This is told in a great south London accent and ends with a very endearing giggle. Lia has the kind of shiny, raven hair that looks like it would be at home in one of those L’Oreal ads that Cheryl Cole does. Very dark eyes too, that contain plenty of the mischief you’ll find in her work and also something of the mystical – we’ll come to that soon enough. She’s a lot more attractive than the version of herself you’ll find in the opening pages of ‘Please God, find me a husband!’ where she appears as a kind of frumpy, bespectacled librarian who’s miserable, having just been dumped. Mulling this as she walks through Leicester Square, the character decides to ask God what will become of her. “Well, to cut to the chase, God – I’m going to be thirty-four in two weeks time and if you want me to marry someone you’re going to need to get a bit of a move on.” The scene ends with God cheering her up by dancing with her to an INXS song. Which is just how you thought that was going to pan out, right? Pleasegod

What follows is a story familiar to many people in their late twenties or early thirties: the search for a soulmate. This journey involves going on retreat, travelling to Australia and revisiting her past. The twist is that God is along for the ride as Lia is a devout Catholic. Rather than the title of the book being an exasperated common expression, it’s a prayer to her maker to help her out. Obviously I can’t tell you if she finds her man – you’ll have to read the book. But what an incredibly brave thing, to put your life out there like that. It’s fair to say it wasn’t all plain sailing.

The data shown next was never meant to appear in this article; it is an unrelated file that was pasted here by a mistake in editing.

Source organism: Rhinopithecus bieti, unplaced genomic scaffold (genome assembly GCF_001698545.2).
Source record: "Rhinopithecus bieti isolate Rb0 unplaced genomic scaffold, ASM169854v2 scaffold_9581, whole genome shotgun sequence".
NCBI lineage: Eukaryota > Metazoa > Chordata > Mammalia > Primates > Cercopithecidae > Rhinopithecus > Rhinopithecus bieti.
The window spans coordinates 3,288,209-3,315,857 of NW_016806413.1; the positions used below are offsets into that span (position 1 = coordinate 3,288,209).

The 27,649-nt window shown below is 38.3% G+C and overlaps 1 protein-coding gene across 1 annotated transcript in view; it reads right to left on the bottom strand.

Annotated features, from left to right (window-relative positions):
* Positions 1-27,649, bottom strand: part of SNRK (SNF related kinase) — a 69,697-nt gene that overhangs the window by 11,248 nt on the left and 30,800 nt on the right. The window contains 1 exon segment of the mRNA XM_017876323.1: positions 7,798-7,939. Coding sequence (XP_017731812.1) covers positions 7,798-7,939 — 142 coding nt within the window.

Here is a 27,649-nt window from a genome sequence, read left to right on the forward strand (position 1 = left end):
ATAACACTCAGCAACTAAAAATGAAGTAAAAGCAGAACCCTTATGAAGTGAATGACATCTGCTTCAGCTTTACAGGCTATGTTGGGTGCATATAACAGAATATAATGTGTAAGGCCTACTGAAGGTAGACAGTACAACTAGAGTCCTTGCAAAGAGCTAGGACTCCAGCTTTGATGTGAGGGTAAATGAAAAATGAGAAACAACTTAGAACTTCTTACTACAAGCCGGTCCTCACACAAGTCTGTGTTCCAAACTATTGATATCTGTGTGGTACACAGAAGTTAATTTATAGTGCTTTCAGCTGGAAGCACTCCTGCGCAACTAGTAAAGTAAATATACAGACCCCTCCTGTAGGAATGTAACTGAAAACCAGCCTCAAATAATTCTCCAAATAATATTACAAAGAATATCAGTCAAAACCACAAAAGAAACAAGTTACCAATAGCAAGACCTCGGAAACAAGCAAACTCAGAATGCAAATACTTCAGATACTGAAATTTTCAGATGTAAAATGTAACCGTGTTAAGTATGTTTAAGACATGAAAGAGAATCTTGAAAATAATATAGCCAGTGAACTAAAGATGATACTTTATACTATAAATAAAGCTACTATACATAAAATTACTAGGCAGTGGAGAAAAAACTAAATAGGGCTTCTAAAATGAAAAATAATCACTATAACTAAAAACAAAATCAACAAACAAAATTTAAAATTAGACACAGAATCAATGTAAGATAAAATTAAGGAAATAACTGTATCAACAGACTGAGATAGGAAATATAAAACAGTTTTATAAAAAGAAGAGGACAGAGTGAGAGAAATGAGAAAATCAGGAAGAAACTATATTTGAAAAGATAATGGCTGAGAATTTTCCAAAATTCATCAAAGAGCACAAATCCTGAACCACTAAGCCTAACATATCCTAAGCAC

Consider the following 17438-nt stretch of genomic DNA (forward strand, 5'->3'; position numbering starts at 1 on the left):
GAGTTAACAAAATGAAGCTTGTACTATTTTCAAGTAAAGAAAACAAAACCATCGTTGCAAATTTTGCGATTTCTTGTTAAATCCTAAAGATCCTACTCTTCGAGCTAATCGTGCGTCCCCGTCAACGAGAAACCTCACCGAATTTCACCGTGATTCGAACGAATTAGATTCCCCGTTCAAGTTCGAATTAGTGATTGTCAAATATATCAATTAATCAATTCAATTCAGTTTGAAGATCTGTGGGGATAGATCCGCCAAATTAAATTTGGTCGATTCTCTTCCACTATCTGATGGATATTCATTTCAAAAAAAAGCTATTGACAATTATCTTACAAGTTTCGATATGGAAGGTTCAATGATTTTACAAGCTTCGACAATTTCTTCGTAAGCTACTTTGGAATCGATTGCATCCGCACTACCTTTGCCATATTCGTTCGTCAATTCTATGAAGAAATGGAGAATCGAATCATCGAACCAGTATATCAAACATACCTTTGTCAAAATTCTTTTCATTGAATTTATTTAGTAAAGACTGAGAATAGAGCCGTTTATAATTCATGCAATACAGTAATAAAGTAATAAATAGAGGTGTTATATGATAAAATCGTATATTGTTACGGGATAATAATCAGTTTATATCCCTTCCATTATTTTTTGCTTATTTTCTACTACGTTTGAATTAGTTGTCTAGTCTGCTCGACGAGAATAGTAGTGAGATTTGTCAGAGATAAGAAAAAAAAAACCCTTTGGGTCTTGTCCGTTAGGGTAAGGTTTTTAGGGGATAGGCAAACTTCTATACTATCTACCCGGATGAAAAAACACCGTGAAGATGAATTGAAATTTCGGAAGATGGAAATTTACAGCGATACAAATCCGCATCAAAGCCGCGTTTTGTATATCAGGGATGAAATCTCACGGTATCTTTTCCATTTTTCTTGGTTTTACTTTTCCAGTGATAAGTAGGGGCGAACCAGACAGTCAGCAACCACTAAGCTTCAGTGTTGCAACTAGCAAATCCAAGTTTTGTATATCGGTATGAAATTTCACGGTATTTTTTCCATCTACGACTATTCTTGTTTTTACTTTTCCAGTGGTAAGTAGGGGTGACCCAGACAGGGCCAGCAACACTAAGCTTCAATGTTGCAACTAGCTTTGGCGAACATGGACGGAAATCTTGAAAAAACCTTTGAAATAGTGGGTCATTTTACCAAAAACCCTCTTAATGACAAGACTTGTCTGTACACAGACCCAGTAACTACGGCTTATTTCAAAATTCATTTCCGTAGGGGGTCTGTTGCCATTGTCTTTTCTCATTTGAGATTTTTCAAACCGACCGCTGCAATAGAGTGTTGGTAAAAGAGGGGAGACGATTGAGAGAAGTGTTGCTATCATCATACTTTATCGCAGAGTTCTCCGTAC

“When I was doing it I kept stopping and thinking ‘I don’t want to say all this; it’s really personal and embarrassing’. At the beginning when I had the idea I thought I was going to be this holy lady and then when I was writing it I realised I’m not like that at all. I had to put in the stuff that was quite embarrassing because I thought ‘I’ve got to keep it real, I can’t just stay stuff that’s going to make me look good because then it’s not going to be authentic.’

One notably courageous part of the book is when Lia revisits her childhood self, which seems particularly painful. “When I was praying I saw all that. I do think that I needed some healing and I couldn’t quite handle it – I didn’t want God in there. I’ve got all this brokeness but sometimes you can’t even accept the healing that goes with it, it’s just too painful. I wasn’t ready to receive it even then. I was a bit worried about my parents seeing that as well, I didn’t want to upset them. You’ve got to be a bit delicate.” Later in our conversation she will tell me about violent situations between her parents. “There have been some situations that have not been good.”